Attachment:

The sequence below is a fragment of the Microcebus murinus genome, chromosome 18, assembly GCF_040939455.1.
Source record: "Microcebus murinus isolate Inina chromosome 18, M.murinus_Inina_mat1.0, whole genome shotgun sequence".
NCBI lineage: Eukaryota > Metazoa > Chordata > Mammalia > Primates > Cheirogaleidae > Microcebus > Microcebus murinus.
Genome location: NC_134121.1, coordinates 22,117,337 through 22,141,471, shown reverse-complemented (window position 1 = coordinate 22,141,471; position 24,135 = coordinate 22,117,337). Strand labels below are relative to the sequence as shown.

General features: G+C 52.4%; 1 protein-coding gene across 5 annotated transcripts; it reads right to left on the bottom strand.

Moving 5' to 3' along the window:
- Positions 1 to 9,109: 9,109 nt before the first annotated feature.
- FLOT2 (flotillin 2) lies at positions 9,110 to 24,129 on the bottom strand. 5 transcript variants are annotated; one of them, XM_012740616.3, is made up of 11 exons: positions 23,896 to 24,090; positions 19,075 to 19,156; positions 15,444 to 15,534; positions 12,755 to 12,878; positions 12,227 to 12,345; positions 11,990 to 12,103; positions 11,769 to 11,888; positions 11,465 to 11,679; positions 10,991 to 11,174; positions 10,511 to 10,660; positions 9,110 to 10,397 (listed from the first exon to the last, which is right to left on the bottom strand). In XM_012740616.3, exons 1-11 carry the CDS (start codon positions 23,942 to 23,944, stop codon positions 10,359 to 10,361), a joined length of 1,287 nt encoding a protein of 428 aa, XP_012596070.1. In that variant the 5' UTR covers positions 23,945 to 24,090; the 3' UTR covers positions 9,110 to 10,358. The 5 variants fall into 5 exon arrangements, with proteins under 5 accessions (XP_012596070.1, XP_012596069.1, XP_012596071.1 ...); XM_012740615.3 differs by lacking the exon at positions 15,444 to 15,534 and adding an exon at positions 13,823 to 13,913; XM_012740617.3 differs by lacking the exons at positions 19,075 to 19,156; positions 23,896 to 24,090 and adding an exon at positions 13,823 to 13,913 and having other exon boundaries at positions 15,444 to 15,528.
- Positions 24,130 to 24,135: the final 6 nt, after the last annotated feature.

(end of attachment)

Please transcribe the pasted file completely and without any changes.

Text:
The sequence below is a fragment of the Microcebus murinus genome, chromosome 18, assembly GCF_040939455.1.
Source record: "Microcebus murinus isolate Inina chromosome 18, M.murinus_Inina_mat1.0, whole genome shotgun sequence".
NCBI lineage: Eukaryota > Metazoa > Chordata > Mammalia > Primates > Cheirogaleidae > Microcebus > Microcebus murinus.
Genome location: NC_134121.1, coordinates 22,117,337 through 22,141,471, shown reverse-complemented (window position 1 = coordinate 22,141,471; position 24,135 = coordinate 22,117,337). Strand labels below are relative to the sequence as shown.

General features: G+C 52.4%; 1 protein-coding gene across 5 annotated transcripts; it reads right to left on the bottom strand.

Moving 5' to 3' along the window:
- Positions 1 to 9,109: 9,109 nt before the first annotated feature.
- FLOT2 (flotillin 2) lies at positions 9,110 to 24,129 on the bottom strand. 5 transcript variants are annotated; one of them, XM_012740616.3, is made up of 11 exons: positions 23,896 to 24,090; positions 19,075 to 19,156; positions 15,444 to 15,534; positions 12,755 to 12,878; positions 12,227 to 12,345; positions 11,990 to 12,103; positions 11,769 to 11,888; positions 11,465 to 11,679; positions 10,991 to 11,174; positions 10,511 to 10,660; positions 9,110 to 10,397 (listed from the first exon to the last, which is right to left on the bottom strand). In XM_012740616.3, exons 1-11 carry the CDS (start codon positions 23,942 to 23,944, stop codon positions 10,359 to 10,361), a joined length of 1,287 nt encoding a protein of 428 aa, XP_012596070.1. In that variant the 5' UTR covers positions 23,945 to 24,090; the 3' UTR covers positions 9,110 to 10,358. The 5 variants fall into 5 exon arrangements, with proteins under 5 accessions (XP_012596070.1, XP_012596069.1, XP_012596071.1 ...); XM_012740615.3 differs by lacking the exon at positions 15,444 to 15,534 and adding an exon at positions 13,823 to 13,913; XM_012740617.3 differs by lacking the exons at positions 19,075 to 19,156; positions 23,896 to 24,090 and adding an exon at positions 13,823 to 13,913 and having other exon boundaries at positions 15,444 to 15,528.
- Positions 24,130 to 24,135: the final 6 nt, after the last annotated feature.